Primary endpoint was superior progression-free survival in the control arm and topline results were announced in May, showing a statistically significant improvement in PFS in the combination therapy arm.

The company had hoped to file data from an interim analysis of the trial in late 2018, but suffered a setback when an independent assessment board said the data was not mature enough for an analysis of the overall response rate.

The FDA is also due to make a decision next year on umbralisib as a single agent for marginal zone lymphoma and follicular lymphoma.

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Recent Executive Hires: CVS Health New President, Cleveland Clinic/Amwell Joint Venture Leadership, Others

Neela Montgomery, EVP & President at CVS Pharmacy/Retail

CVS Health Corporation names Neela Montgomery Executive Vice President and President of CVS Pharmacy/Retail, effective November 30, 2020. Montgomery will oversee the company’s 10,000 pharmacies across the United States. Montgomery, currently a Board Partner at venture capital firm Greycroft, most recently served as chief executive officer of furniture retailer Crate & Barrel and has nearly 20 years of global retail experience.

The Cleveland Clinic and Amwell joint venture appoint Egbert van Acht as Executive Vice Chairman to the Board of Directors and Frank McGillin as CEO. Formed one year ago as a first-of-its-kind company to provide broad access to comprehensive, high-acuity care via telehealth, the company has made great progress scaling digital care through its MyConsult® offering. With an initial focus on clinical second opinions, the organization also offers health information and diagnosis on more than 2,000 different types of conditions including cancer, cardiac, and neuroscience issues.

Dana Gelb Safran, Sc.D., SVP at WELL Health

Healthcare industry veteran Dana Gelb Safran, Sc.D. has joined Well Health Inc. as Senior Vice President, Value-Based Care, and Population Health. In her new role, Dr. Safran will expand WELL’s uses to improve healthcare quality, outcomes, and affordability through partnerships with payers and Accountable Care Organization (ACO) providers.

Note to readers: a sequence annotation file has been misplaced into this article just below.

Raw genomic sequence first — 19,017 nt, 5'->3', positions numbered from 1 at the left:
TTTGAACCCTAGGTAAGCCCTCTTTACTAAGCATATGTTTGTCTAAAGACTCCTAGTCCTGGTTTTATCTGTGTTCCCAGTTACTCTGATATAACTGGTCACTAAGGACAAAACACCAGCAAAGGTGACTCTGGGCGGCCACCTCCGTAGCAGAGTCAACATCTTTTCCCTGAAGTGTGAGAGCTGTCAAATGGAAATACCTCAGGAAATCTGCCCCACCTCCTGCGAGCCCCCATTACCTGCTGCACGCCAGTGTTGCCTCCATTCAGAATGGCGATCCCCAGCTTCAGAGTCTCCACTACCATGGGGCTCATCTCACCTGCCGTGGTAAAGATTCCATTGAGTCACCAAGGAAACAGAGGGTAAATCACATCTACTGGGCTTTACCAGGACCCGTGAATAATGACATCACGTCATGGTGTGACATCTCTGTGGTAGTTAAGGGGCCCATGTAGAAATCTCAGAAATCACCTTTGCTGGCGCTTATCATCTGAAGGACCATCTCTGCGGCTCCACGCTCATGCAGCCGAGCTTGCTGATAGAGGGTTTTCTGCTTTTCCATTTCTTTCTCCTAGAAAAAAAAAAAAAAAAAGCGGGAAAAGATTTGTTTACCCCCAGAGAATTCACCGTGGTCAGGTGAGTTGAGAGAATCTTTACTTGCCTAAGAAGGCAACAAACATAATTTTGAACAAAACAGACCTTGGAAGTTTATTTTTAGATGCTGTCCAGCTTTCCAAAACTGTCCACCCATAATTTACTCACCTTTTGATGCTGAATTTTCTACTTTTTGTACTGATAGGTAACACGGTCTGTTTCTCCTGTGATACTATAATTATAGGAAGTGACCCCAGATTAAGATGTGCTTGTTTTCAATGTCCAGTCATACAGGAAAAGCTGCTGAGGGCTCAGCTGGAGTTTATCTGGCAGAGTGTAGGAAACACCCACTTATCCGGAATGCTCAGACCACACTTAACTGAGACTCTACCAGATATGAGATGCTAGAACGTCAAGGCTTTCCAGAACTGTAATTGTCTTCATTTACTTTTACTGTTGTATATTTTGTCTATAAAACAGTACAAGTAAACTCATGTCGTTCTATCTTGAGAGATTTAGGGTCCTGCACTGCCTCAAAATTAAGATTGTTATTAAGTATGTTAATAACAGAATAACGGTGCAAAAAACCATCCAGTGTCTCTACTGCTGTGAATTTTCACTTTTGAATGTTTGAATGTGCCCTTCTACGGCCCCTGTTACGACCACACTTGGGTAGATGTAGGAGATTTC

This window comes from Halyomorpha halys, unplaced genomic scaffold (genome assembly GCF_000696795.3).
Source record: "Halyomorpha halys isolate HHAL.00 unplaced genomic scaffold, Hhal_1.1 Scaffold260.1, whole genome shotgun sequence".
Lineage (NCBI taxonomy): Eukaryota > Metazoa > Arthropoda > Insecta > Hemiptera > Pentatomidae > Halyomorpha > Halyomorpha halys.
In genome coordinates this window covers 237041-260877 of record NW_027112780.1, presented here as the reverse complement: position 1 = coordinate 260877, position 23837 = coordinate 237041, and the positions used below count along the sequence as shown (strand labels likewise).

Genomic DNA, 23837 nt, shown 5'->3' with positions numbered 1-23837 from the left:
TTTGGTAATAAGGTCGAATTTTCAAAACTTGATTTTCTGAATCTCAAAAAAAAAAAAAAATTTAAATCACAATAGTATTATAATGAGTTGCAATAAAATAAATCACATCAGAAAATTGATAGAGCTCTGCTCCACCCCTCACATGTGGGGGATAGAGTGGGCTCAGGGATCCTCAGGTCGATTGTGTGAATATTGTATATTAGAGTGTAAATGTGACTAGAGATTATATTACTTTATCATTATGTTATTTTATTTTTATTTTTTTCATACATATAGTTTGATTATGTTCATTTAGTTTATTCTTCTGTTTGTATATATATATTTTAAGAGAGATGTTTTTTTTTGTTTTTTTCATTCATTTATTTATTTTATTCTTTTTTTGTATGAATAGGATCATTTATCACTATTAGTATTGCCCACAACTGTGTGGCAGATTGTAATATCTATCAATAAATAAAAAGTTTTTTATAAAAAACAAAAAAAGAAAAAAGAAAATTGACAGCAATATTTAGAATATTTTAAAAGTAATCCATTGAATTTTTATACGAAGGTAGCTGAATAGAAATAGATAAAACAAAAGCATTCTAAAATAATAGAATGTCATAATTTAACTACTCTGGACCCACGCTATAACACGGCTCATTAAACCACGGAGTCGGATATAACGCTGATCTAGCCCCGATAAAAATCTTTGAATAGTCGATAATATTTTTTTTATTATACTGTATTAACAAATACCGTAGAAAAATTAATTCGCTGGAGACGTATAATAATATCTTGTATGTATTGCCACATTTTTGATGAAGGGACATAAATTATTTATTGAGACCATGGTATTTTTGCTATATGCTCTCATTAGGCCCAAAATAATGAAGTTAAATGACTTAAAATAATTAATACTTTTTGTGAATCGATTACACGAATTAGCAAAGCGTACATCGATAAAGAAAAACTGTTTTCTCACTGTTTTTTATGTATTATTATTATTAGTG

Talkdesk®, Inc., the cloud contact center for innovative enterprises appoints Cory Haynes to lead Talkdesk’s strategy for the financial service industry and Greg Miller to lead the strategy for healthcare and life sciences. Haynes and Miller are key members of the Talkdesk industries team led by Andrew Flynn, senior vice president of industries strategy for Talkdesk.

Mark McArdle, SVP Products & Design at Imprivata

Imprivata appoints Mark McArdle to Senior Vice President of Products and Design. Mr. McArdle has more than two decades of experience in software development, Software-as-a-Service (Saas), in Cybersecurity, and advanced products for the enterprise, SMB, and consumer markets.

Jack Stoddard, Executive Chairman at Eden Health

Eden Health names Jack Stoddard as executive chairman of its board of directors. Formerly serving in COO roles for Accolade and Haven, Stoddard brings two decades of healthcare innovation and operating experience to the board position, providing leadership, wisdom, and counsel during a time of monumental growth and adoption for the company. 

Saurav Chatterjee, PhD., CTO at Augmedix

Augmedix names Saurav Chatterjee Chief Technology Officer. Prior to joining Augmedix, he most recently served as Vice President of Engineering at Lumiata, Inc., where he led the engineering team that built a leading AI platform, focusing specifically on transforming, cleaning, enriching, featurizing, and visualizing healthcare data, and on building, deploying and operationalizing machine learning and deep-learning models at scale.

Philip Vecchiolli, Chief Growth & Strategy Officer, Tridiuum

Tridiuum, the nation’s premier provider of digital behavioral health solutions names Philip Vecchiolli has joined the company as Chief Growth and Strategy Officer. Vecchiolli, who brings over 30 years of experience to the new role, has a successful track record of leading business development for large and mid-size healthcare companies.

Janet Dillione, CEO of Connect America

Connect America appoints Janet Dillione as its new chief executive officer (CEO). Prior to joining Connect America, Dillione worked in the healthcare information services industry as CEO of Bernoulli Enterprise, Inc., GM of Nuance Healthcare, and CEO of Siemens Healthcare IT.

Health Catalyst, Inc. announces that current Chief Financial Officer Patrick Nelli has been named President, effective January 1, 2021. Following Nelli’s promotion to the President role, Health Catalyst has named Bryan Hunt, current Senior Vice President of Financial Planning & Analysis, Chief Financial Officer, also effective January 1, 2021.

Two additional promotions, also effective January 1, 2021, include Jason Alger, Senior Vice President of Finance, to Chief Accounting Officer, and Adam Brown, Senior Vice President of Investor Relations, to Senior Vice President of Investor Relations and Financial Planning & Analysis. 

Rick Howard, Chief Product Officer at Apervita

Apervita hires health IT veteran Rick Howard as Chief Product Officer. In his role, Rick will oversee product vision, innovation, design, and delivery of Apervita’s digital platform, which enables digital quality measurement, clinical intelligence, as well as value-based contract monitoring and performance measurement.

Roberto Simon

Conversion Labs, Inc. appoints Roberto Simon to its board of directors and as the chair of its audit committee. Following his appointment, the board now has eight members, with six serving as independent directors. Mr. Simon currently serves as CFO of WEX (NYSE: WEX), a $6+ billion fintech services provider.